2. When there is such a mistake in the motive, that had the truth been known, the contract would pot have been made, it is generally void., For example, if a man should, after the death of Titius, of which he was ignorant, insure his life, the error of the motive would avoid the contract. Toull. Dr. Civ. Fr. liv. 3, c. 2, art. 1. Or, if Titius should sell to Livius his horse, which both parties supposed to be living at some distance from the place where the contract was made, when in fact, the horse was then dead, the contract would be void. Poth. Vente, n. 4; 2 Kent, Com. 367. When the contract is entered into under circumstances of clear mistake or surprise, it will not be enforced. See the following authorities on this subject. 1 Russ. & M. 527; 1 Ves. jr. 221; 4 Price, 135; 1 Ves. jr. 210; Atkinson on Titl. 144. Vide Cause; Consideration.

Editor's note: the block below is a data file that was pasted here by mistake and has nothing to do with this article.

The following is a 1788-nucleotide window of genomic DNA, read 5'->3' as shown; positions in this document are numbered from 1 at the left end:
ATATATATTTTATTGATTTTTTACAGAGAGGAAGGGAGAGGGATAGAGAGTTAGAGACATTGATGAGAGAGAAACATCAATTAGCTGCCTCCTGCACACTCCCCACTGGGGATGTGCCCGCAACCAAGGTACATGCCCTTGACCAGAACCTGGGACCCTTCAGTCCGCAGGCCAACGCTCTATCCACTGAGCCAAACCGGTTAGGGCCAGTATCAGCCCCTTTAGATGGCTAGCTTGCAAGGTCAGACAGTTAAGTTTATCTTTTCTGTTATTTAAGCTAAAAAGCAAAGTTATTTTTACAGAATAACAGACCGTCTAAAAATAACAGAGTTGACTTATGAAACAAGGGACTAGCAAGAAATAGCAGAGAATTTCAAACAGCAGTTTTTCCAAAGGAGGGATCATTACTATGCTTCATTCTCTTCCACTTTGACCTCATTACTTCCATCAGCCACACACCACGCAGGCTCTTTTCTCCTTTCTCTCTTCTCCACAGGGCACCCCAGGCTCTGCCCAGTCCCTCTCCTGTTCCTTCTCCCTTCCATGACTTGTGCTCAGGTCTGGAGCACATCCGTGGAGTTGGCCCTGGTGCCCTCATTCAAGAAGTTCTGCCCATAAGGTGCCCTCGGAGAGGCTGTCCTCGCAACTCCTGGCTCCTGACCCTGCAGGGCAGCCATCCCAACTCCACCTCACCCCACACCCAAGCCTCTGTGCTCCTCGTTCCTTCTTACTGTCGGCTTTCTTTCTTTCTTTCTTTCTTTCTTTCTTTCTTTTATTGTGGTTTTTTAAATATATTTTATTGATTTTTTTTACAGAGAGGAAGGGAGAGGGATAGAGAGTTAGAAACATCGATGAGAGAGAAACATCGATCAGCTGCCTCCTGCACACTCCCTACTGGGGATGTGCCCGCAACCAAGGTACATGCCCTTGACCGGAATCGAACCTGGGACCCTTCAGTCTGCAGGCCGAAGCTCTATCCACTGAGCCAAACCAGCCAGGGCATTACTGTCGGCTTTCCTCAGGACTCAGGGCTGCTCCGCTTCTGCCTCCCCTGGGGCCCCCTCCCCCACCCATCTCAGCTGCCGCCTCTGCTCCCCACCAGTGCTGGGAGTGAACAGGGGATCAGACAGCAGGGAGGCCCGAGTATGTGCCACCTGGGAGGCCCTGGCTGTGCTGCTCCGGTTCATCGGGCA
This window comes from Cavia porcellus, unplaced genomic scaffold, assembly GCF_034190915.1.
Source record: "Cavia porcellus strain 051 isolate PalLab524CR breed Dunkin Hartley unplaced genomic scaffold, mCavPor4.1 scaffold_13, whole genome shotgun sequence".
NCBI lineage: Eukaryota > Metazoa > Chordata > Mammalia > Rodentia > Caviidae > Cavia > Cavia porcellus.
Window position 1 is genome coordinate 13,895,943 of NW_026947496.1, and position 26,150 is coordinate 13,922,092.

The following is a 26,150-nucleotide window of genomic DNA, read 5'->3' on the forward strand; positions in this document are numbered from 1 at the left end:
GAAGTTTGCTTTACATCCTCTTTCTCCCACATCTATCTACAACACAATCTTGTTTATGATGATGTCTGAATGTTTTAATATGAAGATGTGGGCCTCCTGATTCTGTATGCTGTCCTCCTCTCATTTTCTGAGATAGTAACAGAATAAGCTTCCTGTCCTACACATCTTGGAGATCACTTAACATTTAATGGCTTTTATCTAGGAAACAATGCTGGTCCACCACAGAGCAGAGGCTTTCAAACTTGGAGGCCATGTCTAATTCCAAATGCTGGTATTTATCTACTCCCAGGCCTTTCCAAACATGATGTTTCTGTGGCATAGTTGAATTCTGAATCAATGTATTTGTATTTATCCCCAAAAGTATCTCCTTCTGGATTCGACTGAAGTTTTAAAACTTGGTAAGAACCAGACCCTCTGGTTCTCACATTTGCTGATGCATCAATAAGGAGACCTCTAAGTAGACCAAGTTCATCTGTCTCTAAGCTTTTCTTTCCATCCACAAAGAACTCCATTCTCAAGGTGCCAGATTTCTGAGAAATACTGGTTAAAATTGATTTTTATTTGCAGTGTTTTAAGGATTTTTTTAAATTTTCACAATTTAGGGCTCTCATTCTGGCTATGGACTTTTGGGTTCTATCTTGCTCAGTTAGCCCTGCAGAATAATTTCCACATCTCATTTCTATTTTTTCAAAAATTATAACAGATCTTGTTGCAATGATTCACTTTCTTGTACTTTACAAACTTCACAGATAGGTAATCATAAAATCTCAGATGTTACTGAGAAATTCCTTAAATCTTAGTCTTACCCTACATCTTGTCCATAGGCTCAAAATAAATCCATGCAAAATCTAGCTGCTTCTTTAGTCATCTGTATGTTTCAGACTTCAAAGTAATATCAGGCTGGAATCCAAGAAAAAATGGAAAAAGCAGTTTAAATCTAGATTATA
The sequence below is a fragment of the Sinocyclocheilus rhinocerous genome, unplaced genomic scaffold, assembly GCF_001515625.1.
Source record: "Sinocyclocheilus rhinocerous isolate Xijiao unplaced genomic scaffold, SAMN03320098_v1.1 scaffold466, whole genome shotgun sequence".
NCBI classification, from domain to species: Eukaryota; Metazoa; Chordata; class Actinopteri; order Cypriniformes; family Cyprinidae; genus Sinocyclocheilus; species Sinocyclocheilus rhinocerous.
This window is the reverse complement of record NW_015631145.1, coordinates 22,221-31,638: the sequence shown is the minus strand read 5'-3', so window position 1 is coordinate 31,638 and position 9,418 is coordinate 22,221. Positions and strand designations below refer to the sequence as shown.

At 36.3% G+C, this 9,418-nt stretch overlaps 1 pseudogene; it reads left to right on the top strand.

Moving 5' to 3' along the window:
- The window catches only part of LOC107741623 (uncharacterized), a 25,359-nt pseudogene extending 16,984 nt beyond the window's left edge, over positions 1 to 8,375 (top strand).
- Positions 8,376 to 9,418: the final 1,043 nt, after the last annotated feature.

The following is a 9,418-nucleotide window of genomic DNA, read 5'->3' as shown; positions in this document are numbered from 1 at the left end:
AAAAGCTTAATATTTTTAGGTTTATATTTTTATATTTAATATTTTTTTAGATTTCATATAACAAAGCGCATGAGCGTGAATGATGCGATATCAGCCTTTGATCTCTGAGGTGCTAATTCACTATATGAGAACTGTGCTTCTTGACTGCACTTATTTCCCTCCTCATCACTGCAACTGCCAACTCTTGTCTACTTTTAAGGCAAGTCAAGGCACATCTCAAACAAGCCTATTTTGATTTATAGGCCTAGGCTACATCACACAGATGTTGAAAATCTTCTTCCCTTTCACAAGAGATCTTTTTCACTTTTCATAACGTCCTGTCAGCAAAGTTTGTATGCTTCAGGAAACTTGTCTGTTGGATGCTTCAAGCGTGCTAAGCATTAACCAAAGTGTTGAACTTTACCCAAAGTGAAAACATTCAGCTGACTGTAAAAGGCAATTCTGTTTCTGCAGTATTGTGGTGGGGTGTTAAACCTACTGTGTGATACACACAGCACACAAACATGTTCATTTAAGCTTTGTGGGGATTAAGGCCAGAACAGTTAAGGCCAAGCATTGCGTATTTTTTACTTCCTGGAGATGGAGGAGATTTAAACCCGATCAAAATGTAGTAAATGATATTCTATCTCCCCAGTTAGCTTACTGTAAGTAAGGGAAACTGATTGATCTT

3. The motive of prosecutions is frequently an object of inquiry, particularly when the prosecutor is a witness, and in his case, as that of any other witness, when the motion is ascertained to be bad, as a desire of revenge for a real or supposed injury, the credibility of the witness will be much weakened, though this will not alone render him incompetent. See Evidence; Witness.